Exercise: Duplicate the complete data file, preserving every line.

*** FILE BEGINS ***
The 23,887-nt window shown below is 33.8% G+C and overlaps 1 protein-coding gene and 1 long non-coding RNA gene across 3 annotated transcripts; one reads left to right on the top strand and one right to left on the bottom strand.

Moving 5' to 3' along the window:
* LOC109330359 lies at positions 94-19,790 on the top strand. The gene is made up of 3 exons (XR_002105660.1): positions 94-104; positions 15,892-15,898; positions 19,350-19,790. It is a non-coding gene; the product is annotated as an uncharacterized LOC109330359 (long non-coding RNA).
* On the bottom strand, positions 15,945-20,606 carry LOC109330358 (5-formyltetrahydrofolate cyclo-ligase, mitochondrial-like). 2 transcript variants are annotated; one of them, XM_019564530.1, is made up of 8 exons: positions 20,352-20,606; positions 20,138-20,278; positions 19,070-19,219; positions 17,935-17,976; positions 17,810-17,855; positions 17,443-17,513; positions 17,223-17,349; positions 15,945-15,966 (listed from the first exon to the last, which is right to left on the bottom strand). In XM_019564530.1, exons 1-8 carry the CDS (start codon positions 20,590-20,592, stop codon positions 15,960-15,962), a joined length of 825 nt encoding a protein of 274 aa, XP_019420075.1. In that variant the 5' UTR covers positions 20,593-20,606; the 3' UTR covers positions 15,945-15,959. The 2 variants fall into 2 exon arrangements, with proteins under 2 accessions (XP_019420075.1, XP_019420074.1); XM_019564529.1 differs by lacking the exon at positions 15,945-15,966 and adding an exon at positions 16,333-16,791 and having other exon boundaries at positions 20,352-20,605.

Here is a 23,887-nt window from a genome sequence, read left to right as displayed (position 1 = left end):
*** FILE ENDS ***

The 23,887-nt window shown below is 33.8% G+C and overlaps 1 protein-coding gene and 1 long non-coding RNA gene across 3 annotated transcripts; one reads left to right on the top strand and one right to left on the bottom strand.

Moving 5' to 3' along the window:
* LOC109330359 lies at positions 94-19,790 on the top strand. The gene is made up of 3 exons (XR_002105660.1): positions 94-104; positions 15,892-15,898; positions 19,350-19,790. It is a non-coding gene; the product is annotated as an uncharacterized LOC109330359 (long non-coding RNA).
* On the bottom strand, positions 15,945-20,606 carry LOC109330358 (5-formyltetrahydrofolate cyclo-ligase, mitochondrial-like). 2 transcript variants are annotated; one of them, XM_019564530.1, is made up of 8 exons: positions 20,352-20,606; positions 20,138-20,278; positions 19,070-19,219; positions 17,935-17,976; positions 17,810-17,855; positions 17,443-17,513; positions 17,223-17,349; positions 15,945-15,966 (listed from the first exon to the last, which is right to left on the bottom strand). In XM_019564530.1, exons 1-8 carry the CDS (start codon positions 20,590-20,592, stop codon positions 15,960-15,962), a joined length of 825 nt encoding a protein of 274 aa, XP_019420075.1. In that variant the 5' UTR covers positions 20,593-20,606; the 3' UTR covers positions 15,945-15,959. The 2 variants fall into 2 exon arrangements, with proteins under 2 accessions (XP_019420075.1, XP_019420074.1); XM_019564529.1 differs by lacking the exon at positions 15,945-15,966 and adding an exon at positions 16,333-16,791 and having other exon boundaries at positions 20,352-20,605.

Here is a 23,887-nt window from a genome sequence, read left to right as displayed (position 1 = left end):